by Adam Williams
Green Shoots on the Isthmus
Jul 1, 2011
The need to reverse Central America’s reliance on fossil fuels is expected to spur an investment boom in renewable energy.
Foreign companies have responded, but challenges lie ahead.
A drive along the Inter-American Highway through Central America provides a glimpse of what the isthmus hopes the regional energy market will soon become. On the lone intercontinental roadway that runs the Pacific coast from Guatemala to Panama City, windmills, hydroelectric dams and geothermal stations at the bases of volcanoes periodically pock the landscape.
Yet as more renewable energy projects pop up throughout the region, Central America finds itself in a battle to reverse the trend of its recent reliance on petroleum. According to the Costa Rican Electricity Institute (ICE), in the early 1990s, renewable energy sources provided the region with about 90% of its electricity, with the rest coming from petroleum generation. By 2010, ICE estimates that only about 58% of regional electricity was generated from renewable sources, while petroleum and carbon produced about 42%.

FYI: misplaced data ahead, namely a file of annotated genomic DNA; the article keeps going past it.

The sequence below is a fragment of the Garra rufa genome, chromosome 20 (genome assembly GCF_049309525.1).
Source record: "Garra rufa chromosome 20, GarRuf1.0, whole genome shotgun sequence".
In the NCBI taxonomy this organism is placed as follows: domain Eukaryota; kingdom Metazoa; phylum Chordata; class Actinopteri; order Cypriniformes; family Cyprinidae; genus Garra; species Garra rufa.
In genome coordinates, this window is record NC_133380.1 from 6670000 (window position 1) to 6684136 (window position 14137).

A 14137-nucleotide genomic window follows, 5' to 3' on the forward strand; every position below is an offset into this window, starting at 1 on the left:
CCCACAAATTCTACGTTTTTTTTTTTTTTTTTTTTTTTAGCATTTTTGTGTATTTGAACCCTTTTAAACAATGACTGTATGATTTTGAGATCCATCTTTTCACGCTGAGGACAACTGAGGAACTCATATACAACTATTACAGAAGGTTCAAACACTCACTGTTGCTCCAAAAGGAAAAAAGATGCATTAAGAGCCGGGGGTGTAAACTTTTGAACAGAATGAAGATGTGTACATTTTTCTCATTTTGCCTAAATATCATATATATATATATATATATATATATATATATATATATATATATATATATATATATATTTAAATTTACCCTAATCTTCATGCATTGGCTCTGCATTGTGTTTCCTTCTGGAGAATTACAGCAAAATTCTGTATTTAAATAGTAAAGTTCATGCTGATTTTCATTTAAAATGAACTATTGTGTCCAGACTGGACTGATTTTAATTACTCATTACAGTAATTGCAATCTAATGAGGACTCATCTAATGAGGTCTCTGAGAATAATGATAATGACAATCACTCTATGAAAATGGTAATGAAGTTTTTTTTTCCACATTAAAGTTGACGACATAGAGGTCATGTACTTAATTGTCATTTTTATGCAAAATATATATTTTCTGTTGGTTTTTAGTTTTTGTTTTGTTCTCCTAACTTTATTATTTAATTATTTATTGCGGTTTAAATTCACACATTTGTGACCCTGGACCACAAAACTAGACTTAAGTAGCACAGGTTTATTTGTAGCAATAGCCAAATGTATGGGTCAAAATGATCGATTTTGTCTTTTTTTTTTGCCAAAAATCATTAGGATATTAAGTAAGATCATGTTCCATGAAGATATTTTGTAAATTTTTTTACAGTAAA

The reason for this, according to ICE, has been a surge...
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